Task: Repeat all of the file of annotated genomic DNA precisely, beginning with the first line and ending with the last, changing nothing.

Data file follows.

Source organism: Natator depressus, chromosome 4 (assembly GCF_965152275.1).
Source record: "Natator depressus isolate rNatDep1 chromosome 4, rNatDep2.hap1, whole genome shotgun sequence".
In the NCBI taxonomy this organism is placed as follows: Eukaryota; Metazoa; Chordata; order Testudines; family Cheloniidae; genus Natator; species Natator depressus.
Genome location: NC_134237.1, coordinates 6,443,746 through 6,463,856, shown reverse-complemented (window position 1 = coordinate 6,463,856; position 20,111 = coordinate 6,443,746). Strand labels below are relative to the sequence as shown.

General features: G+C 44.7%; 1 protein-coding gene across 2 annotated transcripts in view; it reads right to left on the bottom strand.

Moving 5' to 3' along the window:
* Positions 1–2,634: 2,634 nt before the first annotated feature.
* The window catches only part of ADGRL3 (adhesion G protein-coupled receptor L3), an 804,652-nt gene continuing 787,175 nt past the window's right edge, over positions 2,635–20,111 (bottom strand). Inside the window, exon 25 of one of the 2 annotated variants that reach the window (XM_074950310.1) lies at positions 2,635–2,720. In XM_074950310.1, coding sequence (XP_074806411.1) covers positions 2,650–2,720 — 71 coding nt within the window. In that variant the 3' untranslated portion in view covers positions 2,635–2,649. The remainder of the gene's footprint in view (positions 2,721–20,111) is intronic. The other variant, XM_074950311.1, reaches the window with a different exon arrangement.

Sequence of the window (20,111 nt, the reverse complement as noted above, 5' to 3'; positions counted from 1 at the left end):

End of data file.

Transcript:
Source organism: Natator depressus, chromosome 4 (assembly GCF_965152275.1).
Source record: "Natator depressus isolate rNatDep1 chromosome 4, rNatDep2.hap1, whole genome shotgun sequence".
In the NCBI taxonomy this organism is placed as follows: Eukaryota; Metazoa; Chordata; order Testudines; family Cheloniidae; genus Natator; species Natator depressus.
Genome location: NC_134237.1, coordinates 6,443,746 through 6,463,856, shown reverse-complemented (window position 1 = coordinate 6,463,856; position 20,111 = coordinate 6,443,746). Strand labels below are relative to the sequence as shown.

General features: G+C 44.7%; 1 protein-coding gene across 2 annotated transcripts in view; it reads right to left on the bottom strand.

Moving 5' to 3' along the window:
* Positions 1–2,634: 2,634 nt before the first annotated feature.
* The window catches only part of ADGRL3 (adhesion G protein-coupled receptor L3), an 804,652-nt gene continuing 787,175 nt past the window's right edge, over positions 2,635–20,111 (bottom strand). Inside the window, exon 25 of one of the 2 annotated variants that reach the window (XM_074950310.1) lies at positions 2,635–2,720. In XM_074950310.1, coding sequence (XP_074806411.1) covers positions 2,650–2,720 — 71 coding nt within the window. In that variant the 3' untranslated portion in view covers positions 2,635–2,649. The remainder of the gene's footprint in view (positions 2,721–20,111) is intronic. The other variant, XM_074950311.1, reaches the window with a different exon arrangement.

Sequence of the window (20,111 nt, the reverse complement as noted above, 5' to 3'; positions counted from 1 at the left end):